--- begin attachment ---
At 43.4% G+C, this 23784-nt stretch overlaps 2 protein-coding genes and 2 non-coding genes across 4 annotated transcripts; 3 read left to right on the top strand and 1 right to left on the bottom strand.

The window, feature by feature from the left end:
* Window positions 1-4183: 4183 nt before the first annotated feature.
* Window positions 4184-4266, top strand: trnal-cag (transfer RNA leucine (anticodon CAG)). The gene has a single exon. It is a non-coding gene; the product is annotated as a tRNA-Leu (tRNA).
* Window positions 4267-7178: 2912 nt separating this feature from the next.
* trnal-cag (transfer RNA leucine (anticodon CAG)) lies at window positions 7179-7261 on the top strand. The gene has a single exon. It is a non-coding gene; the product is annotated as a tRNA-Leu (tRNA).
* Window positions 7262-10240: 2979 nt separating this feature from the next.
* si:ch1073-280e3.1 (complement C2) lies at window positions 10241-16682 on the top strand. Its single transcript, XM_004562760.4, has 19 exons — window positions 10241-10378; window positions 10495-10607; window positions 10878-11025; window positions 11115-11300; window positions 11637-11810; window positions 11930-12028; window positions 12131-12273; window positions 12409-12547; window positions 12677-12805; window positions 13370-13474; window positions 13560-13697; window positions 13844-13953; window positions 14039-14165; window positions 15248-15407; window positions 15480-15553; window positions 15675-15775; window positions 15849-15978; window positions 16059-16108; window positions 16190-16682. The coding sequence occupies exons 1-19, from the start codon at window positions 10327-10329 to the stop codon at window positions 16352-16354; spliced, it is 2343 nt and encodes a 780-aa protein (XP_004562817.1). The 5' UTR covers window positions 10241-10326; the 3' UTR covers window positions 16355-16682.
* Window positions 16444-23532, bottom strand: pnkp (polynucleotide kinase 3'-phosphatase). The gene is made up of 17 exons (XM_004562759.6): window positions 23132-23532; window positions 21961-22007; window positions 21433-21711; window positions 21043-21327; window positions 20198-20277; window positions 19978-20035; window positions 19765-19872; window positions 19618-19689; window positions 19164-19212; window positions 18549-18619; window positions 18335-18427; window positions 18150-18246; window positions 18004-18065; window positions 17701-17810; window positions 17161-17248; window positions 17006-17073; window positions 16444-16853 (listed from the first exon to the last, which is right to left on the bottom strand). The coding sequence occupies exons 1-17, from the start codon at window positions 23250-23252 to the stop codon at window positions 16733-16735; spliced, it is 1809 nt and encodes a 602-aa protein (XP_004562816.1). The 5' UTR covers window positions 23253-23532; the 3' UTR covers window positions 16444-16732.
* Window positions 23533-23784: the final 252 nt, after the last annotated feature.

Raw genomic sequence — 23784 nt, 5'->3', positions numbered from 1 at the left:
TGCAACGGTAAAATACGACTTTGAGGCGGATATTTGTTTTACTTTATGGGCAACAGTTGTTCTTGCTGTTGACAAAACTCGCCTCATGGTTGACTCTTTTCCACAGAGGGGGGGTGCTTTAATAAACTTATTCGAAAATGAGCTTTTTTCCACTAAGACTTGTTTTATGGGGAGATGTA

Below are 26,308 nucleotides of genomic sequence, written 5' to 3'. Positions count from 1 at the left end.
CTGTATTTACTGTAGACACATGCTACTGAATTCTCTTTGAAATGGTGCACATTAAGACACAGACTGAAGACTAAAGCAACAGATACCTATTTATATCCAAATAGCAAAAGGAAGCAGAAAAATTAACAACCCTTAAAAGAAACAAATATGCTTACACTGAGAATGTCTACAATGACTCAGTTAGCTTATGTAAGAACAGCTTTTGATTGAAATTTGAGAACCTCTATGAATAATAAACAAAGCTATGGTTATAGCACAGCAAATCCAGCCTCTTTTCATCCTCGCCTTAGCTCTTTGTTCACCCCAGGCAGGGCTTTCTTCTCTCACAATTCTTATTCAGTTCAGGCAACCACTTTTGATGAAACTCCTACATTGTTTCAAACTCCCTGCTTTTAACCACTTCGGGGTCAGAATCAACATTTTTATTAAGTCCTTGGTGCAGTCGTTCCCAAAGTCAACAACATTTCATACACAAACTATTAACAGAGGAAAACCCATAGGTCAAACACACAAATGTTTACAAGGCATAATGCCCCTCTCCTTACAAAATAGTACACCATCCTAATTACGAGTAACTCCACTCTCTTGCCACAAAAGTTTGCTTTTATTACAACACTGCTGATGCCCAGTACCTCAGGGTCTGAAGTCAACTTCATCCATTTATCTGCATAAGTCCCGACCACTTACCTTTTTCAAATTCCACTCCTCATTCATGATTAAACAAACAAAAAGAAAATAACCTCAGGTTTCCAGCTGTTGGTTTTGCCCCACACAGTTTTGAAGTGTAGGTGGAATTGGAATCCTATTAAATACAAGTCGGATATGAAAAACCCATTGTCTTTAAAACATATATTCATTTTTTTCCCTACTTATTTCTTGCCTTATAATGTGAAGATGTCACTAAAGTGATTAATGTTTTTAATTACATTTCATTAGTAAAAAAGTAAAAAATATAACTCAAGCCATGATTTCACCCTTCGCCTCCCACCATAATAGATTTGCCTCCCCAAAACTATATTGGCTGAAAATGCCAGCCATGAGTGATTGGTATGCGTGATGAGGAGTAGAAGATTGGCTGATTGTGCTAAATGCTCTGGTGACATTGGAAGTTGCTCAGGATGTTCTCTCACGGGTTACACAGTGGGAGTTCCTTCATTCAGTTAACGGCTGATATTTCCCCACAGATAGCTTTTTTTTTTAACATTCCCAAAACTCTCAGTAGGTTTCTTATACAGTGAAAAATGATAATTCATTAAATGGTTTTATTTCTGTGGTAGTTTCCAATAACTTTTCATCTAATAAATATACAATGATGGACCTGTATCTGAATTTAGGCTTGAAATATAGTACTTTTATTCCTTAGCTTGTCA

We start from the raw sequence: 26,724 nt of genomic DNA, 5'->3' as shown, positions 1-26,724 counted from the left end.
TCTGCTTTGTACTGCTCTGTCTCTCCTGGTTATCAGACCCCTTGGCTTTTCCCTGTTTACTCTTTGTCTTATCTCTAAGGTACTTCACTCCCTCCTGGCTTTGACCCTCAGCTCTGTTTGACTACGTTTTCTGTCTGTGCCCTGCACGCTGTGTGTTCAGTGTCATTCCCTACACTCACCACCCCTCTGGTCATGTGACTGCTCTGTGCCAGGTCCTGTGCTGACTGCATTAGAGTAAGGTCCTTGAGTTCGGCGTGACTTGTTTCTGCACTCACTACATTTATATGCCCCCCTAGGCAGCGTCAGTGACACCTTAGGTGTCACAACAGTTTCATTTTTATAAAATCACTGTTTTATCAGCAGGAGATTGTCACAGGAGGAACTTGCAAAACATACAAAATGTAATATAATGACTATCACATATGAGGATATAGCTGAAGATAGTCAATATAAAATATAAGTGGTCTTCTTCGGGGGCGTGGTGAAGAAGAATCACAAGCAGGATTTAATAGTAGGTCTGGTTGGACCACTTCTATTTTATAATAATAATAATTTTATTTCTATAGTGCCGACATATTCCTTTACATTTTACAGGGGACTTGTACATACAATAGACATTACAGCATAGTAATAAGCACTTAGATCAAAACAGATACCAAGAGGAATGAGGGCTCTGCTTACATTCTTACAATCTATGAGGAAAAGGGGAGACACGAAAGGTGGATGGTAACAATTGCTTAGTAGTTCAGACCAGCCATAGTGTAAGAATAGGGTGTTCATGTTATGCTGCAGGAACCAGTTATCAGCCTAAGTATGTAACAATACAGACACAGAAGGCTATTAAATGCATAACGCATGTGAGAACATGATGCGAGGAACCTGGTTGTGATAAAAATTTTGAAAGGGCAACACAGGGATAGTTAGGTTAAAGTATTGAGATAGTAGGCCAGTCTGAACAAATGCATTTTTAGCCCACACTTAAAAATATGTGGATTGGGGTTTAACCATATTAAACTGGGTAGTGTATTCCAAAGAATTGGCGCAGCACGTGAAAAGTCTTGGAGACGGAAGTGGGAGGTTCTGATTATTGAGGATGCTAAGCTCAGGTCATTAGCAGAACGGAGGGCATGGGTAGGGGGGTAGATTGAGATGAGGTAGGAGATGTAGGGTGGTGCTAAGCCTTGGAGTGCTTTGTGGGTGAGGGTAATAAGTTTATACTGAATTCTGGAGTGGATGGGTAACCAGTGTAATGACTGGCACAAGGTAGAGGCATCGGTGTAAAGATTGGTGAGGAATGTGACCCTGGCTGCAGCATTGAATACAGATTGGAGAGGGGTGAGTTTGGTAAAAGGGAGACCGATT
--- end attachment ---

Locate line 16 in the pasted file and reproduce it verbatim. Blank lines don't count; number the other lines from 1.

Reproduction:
TCTGCTTTGTACTGCTCTGTCTCTCCTGGTTATCAGACCCCTTGGCTTTTCCCTGTTTACTCTTTGTCTTATCTCTAAGGTACTTCACTCCCTCCTGGCTTTGACCCTCAGCTCTGTTTGACTACGTTTTCTGTCTGTGCCCTGCACGCTGTGTGTTCAGTGTCATTCCCTACACTCACCACCCCTCTGGTCATGTGACTGCTCTGTGCCAGGTCCTGTGCTGACTGCATTAGAGTAAGGTCCTTGAGTTCGGCGTGACTTGTTTCTGCACTCACTACATTTATATGCCCCCCTAGGCAGCGTCAGTGACACCTTAGGTGTCACAACAGTTTCATTTTTATAAAATCACTGTTTTATCAGCAGGAGATTGTCACAGGAGGAACTTGCAAAACATACAAAATGTAATATAATGACTATCACATATGAGGATATAGCTGAAGATAGTCAATATAAAATATAAGTGGTCTTCTTCGGGGGCGTGGTGAAGAAGAATCACAAGCAGGATTTAATAGTAGGTCTGGTTGGACCACTTCTATTTTATAATAATAATAATTTTATTTCTATAGTGCCGACATATTCCTTTACATTTTACAGGGGACTTGTACATACAATAGACATTACAGCATAGTAATAAGCACTTAGATCAAAACAGATACCAAGAGGAATGAGGGCTCTGCTTACATTCTTACAATCTATGAGGAAAAGGGGAGACACGAAAGGTGGATGGTAACAATTGCTTAGTAGTTCAGACCAGCCATAGTGTAAGAATAGGGTGTTCATGTTATGCTGCAGGAACCAGTTATCAGCCTAAGTATGTAACAATACAGACACAGAAGGCTATTAAATGCATAACGCATGTGAGAACATGATGCGAGGAACCTGGTTGTGATAAAAATTTTGAAAGGGCAACACAGGGATAGTTAGGTTAAAGTATTGAGATAGTAGGCCAGTCTGAACAAATGCATTTTTAGCCCACACTTAAAAATATGTGGATTGGGGTTTAACCATATTAAACTGGGTAGTGTATTCCAAAGAATTGGCGCAGCACGTGAAAAGTCTTGGAGACGGAAGTGGGAGGTTCTGATTATTGAGGATGCTAAGCTCAGGTCATTAGCAGAACGGAGGGCATGGGTAGGGGGGTAGATTGAGATGAGGTAGGAGATGTAGGGTGGTGCTAAGCCTTGGAGTGCTTTGTGGGTGAGGGTAATAAGTTTATACTGAATTCTGGAGTGGATGGGTAACCAGTGTAATGACTGGCACAAGGTAGAGGCATCGGTGTAAAGATTGGTGAGGAATGTGACCCTGGCTGCAGCATTGAATACAGATTGGAGAGGGGTGAGTTTGGTAAAAGGGAGACCGATT